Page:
Yorkshire Times
A Voice of the Free Press
Steve Whitaker
Literary Editor
2:00 AM 31st March 2024

Review: Stoking The Fire - Oluwale Now

An Anthology Of Poetry, Prose And Artwork Responding To The Story Of David Oluwale
The sheer colour and vitality of Leeds’ annual West Indian Carnival, and of the exponents of cultural identity in all of its dynamism, endorses the patchwork pageant of integration that mostly seems to work in despite. It demands to be seen: a loud, raucously joyful and instinctive foregrounding of African and Caribbean diasporic history, but set in the present, a glittering counterpoint to the uniform red brick of the Chapeltown streets, and a celebration of what makes the city tick.

A city that would be wholly diminished without its tapestry of postwar immigration. Or its colour – the effervescence of sartorial brilliance, the long memory of the eye in Black Afro-Caribbean heritage, breathe life into dull northern margins; panaceas, like the endless mugs of tea that stave off darker reflections, to lift the municipal spirits.

The river Aire, by which Nigerian-born David Oluwale was swallowed in April, 1969, also gives off dark reflections, made darker still by chromatic accretion when viewed through the grim lens of contemporary images. The backwater in which David, a victim of systemic racism and police brutality over the several years leading up to his death, was found, is marked, in Oluwale Now, by two murky photographs taken in 1971. Brutal hindsight encourages one to imagine the mirrored surface of the river shattered like a mosaic as David’s body is thrown from the bank.

Oluwale Now is a backward glance at a backward glance, a culmination of the many artistic responses that have followed the various commemorations over recent years, and a frank, even ironic, assessment of the present landscape. Though the institutionalised racism of post-Windrush Britain has been etoliated by gradual assimilation, the problem hasn’t evaporated.

It demands to be seen: a loud, raucously joyful and instinctive foregrounding of African and Caribbean diasporic history, but set in the present, a glittering counterpoint to the uniform red brick of the Chapeltown streets...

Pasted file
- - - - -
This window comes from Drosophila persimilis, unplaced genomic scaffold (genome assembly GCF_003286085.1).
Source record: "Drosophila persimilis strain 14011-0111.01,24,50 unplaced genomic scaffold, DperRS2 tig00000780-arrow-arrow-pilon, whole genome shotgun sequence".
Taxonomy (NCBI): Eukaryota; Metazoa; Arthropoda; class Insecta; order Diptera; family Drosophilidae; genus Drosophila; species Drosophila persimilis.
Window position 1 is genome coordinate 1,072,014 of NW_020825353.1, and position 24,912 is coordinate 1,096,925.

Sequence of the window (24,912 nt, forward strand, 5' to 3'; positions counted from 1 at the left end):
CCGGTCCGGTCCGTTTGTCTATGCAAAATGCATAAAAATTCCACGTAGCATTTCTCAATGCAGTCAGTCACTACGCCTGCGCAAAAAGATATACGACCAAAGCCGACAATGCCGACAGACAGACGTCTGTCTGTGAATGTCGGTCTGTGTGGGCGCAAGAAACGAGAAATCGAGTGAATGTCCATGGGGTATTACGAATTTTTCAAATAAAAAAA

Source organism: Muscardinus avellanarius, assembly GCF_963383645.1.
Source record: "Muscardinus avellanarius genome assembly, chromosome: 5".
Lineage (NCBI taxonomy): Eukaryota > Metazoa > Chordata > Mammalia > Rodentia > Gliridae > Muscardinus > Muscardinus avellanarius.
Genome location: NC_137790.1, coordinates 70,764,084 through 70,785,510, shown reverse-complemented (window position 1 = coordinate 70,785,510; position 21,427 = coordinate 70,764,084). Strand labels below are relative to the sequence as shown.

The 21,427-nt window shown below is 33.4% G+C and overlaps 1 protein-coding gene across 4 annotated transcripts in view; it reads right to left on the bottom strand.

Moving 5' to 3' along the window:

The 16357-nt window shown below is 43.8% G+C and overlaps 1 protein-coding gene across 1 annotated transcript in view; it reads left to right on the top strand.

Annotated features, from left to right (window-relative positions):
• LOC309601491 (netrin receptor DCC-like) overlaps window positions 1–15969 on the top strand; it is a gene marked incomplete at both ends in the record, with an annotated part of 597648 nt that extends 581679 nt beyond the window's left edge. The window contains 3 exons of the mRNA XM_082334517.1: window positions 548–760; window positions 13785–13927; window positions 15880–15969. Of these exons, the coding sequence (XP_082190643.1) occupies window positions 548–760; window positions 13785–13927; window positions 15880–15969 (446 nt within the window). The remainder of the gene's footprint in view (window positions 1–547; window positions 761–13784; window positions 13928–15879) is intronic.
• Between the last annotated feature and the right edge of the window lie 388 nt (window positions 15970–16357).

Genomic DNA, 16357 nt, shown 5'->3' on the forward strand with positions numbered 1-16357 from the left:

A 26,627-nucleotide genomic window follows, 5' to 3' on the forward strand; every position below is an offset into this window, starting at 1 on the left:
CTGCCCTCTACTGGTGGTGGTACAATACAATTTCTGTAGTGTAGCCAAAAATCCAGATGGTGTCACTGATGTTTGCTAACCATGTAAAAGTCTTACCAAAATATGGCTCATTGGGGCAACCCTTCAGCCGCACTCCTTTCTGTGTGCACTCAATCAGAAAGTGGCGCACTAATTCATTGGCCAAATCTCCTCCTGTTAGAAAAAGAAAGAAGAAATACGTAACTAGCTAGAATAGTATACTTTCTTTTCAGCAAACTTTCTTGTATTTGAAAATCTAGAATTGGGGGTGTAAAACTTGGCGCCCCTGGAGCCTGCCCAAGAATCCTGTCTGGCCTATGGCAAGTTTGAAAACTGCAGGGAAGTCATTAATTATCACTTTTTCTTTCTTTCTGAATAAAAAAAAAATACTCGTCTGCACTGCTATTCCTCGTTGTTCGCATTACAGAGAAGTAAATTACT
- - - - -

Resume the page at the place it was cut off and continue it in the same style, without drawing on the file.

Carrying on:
A fact made uncomfortably abundant in Liam Sullivan’s finely-honed essay on grief, or ‘The Absence of Grief’ given the swift erasure of David Oluwale from official memory. Sullivan’s meditation on the numbness induced by death, and the process of ritualised detachment, turns into a moving lament for a non-person, an elusive figure of untraceable African lineage, of ‘no fixed abode’, a figure whose anonymity justified civic indifference:

‘No one ever fought his corner, the way that no one stood with him in death. Even in memoriam he is stuck in between two warring factions. His blue plaque, that was installed on the bridge where he was thought to have entered the river, was almost immediately vandalised. Still allowing him no peace, fifty years after his death.’

It is a paradox that David’s symbolic presence is sufficiently palpable to induce a knee-jerk reaction in those who would kick his corpse all the way to Rwanda. Restitution in the form of the jailing of the two police officers who hounded Oluwale to his death has clearly not engendered a mood for reconciliation or comity in die-hard racist quarters. And it is to the enormous credit of Emily Zobel Marshall and Sai Murray, the editors of Oluwale Now, that their curatorial effort should be effected on a broad canvas, hopeful of, but not incarcerated by, an idealised view. The damaging of the plaque by the Aire tells a less palatable story.